Yes, my optimism is a cautious one. Calling something a saison yeast and delivering on my hopes and expectations are entirely different things. I have played with several dry yeasts: US-05, Windsor, Nottingham, S-04, WB-06, T-58, S-23, and W 34/70. Some have been fine. Some did not bring expected results. I've provided a recap of my own dry yeast experiences, mostly as a way of procrastinating the house cleaning chores that lie ahead of me today, but also in case anyone is interested.

    • I have always had good experiences with US-05 and Notty for American Ales and Windsor and Notty for English Ales. I've used these 05 and Notty more times than I can recall. I've used Windsor 3 times. It is more estery than Notty, but not in a bad way.
    • I've had good and bad experiences with S-04 for American and English Ales (sometimes has a doughy character). It worked well in one hoppy American pale ale, but the doughy flavor that I didn't like was apparent another American pale ale. I've also used it in a bitter and a cream ale that I remember not liking but don't have sufficient tasting notes to recall why. I'll probably stay away from this.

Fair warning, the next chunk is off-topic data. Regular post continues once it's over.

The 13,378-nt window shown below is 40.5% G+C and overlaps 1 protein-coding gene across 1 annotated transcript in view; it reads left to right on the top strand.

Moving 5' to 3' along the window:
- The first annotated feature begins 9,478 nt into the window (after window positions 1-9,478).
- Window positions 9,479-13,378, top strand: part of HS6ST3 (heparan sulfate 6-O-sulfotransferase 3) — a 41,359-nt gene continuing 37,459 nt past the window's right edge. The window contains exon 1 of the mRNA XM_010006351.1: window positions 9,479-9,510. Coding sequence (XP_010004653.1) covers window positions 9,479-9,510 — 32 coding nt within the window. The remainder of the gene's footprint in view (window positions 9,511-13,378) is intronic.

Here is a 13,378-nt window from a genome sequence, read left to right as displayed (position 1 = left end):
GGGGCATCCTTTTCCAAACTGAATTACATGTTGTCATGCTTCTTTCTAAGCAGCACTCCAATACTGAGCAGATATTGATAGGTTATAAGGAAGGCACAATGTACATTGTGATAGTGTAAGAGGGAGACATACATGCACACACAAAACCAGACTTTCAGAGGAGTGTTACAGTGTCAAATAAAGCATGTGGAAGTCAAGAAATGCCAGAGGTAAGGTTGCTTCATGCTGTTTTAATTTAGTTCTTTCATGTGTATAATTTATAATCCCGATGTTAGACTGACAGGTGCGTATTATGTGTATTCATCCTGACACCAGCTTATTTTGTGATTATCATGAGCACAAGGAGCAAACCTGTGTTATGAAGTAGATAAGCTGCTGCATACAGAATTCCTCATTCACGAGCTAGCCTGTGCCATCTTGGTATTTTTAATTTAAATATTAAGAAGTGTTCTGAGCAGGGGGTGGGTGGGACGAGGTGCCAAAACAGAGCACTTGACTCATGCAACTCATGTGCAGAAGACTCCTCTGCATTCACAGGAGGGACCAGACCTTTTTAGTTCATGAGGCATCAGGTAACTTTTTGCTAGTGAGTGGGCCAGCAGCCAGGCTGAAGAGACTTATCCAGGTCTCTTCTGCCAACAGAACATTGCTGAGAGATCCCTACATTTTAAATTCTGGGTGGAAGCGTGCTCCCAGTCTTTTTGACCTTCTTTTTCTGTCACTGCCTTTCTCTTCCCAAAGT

• I used WB-06 1x for dampfbier (think weizen without the wheat) and it did not have a desired ester/phenolic balance (way too much phenolic character; no fruity character at all). I really did not like this flavor profile at al. I'll probably stay away from this.
    • I used T-58 twice, once for a mead, where it was fermented at 58F and quite neutral in character and once in a pale ale that tasted more like a weizen to me (more of a banana fruit character then I expected). It was not undesirable, but was unexpected. It might have been a better choice for that dampfbier. Maybe I'd try it again.
    • I've enjoyed an Classic American pils beer brewed with S-23, even though it was slightly fruity and therefore maybe not quite to style. I prefer W 34/70 as a dry yeast option for lagers. I used it once in schwarzbier and once in a Czech pils. It seemed a cleaner option than S-23. However, the pils was a split batch, in which a liquid strain was used for the other half, and I had no problems picking out the liquid strain as even cleaner in side by side tasting. I'd use these again, recognizing that I would probably brew something I would enjoy even though it is not quite up to style specs.
  9. Peter,

    Thanks for that post on your dry yeast experiences. Now, pick up that toilet brush!;)

    In the spirit of contributing I will also post my experiences:

    · US-05: an excellent yeast for APA and American style IPAs
    · Nottingham: also an excellent yeast for APA and American style IPAs since it is so neutral. I have never used this yeast for English style ales.